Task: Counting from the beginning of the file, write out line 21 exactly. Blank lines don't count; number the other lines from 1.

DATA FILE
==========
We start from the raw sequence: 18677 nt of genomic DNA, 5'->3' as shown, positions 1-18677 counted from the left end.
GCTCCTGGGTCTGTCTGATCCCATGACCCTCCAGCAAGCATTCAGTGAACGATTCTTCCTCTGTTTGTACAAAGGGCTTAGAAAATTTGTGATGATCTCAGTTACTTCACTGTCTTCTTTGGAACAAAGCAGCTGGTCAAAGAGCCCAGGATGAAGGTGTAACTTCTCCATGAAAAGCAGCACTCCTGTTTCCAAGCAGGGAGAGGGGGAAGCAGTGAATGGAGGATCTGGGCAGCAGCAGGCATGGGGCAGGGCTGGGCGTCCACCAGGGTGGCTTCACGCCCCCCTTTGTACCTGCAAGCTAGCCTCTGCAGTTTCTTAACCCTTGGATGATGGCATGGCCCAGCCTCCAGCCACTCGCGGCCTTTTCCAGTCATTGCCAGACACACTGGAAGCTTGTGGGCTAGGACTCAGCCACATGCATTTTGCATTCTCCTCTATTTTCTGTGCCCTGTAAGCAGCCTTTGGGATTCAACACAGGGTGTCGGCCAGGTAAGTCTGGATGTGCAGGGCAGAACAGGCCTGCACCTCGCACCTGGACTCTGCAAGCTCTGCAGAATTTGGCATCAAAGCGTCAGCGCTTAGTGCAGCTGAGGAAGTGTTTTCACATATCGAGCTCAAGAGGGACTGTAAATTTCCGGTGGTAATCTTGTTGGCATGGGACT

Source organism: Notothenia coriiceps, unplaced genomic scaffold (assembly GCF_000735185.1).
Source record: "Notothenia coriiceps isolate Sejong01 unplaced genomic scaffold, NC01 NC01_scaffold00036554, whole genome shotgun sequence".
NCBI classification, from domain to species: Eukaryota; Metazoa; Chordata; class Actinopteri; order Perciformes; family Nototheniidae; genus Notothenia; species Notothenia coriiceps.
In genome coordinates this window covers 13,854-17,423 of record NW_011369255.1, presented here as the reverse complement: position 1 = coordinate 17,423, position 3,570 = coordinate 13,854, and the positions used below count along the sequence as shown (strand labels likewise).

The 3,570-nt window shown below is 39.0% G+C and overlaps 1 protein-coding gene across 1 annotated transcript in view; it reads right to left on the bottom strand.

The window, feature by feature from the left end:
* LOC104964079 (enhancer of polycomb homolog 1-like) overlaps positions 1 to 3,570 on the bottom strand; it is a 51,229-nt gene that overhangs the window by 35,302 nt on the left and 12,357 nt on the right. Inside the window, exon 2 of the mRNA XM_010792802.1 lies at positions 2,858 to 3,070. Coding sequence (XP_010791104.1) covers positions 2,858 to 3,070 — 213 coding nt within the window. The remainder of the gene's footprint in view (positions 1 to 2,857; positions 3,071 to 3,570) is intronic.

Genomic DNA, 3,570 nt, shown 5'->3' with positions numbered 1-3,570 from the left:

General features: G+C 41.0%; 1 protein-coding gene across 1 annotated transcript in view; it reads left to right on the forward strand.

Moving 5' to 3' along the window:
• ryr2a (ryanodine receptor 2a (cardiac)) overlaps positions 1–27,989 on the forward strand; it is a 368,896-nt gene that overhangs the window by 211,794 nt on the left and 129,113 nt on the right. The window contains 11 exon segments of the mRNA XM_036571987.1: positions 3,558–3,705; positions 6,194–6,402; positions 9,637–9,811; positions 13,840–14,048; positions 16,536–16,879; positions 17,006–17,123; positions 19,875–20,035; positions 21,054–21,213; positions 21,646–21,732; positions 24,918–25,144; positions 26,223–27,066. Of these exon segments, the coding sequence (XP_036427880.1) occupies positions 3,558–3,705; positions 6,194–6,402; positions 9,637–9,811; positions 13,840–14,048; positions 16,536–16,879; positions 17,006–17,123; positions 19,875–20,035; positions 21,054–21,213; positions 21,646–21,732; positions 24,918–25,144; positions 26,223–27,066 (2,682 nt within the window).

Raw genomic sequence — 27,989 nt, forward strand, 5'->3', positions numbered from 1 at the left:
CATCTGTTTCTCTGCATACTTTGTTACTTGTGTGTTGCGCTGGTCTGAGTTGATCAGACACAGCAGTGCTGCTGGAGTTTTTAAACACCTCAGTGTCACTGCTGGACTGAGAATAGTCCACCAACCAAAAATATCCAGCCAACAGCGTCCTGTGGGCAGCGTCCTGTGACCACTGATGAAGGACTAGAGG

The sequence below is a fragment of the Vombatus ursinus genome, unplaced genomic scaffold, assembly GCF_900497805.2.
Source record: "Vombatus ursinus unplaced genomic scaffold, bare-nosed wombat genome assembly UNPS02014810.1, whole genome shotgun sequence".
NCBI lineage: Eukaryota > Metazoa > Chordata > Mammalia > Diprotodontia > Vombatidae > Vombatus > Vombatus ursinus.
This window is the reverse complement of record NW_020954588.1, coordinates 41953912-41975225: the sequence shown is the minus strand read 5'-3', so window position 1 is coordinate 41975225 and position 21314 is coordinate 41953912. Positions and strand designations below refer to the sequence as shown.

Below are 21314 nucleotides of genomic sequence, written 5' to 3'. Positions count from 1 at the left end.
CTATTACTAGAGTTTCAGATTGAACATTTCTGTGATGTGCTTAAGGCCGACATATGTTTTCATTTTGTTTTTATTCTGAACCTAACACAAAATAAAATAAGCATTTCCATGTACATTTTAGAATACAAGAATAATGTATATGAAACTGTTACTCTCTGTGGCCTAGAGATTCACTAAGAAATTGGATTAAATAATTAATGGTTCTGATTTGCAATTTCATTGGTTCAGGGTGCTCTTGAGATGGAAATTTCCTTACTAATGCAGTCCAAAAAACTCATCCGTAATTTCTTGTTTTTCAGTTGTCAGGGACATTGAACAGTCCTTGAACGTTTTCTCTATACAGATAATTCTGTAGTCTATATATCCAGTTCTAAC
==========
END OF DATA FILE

CTATTACTAGAGTTTCAGATTGAACATTTCTGTGATGTGCTTAAGGCCGACATATGTTTTCATTTTGTTTTTATTCTGAACCTAACACAAAATAAAATAAGCATTTCCATGTACATTTTAGAATACAAGAATAATGTATATGAAACTGTTACTCTCTGTGGCCTAGAGATTCACTAAGAAATTGGATTAAATAATTAATGGTTCTGATTTGCAATTTCATTGGTTCAGGGTGCTCTTGAGATGGAAATTTCCTTACTAATGCAGTCCAAAAAACTCATCCGTAATTTCTTGTTTTTCAGTTGTCAGGGACATTGAACAGTCCTTGAACGTTTTCTCTATACAGATAATTCTGTAGTCTATATATCCAGTTCTAAC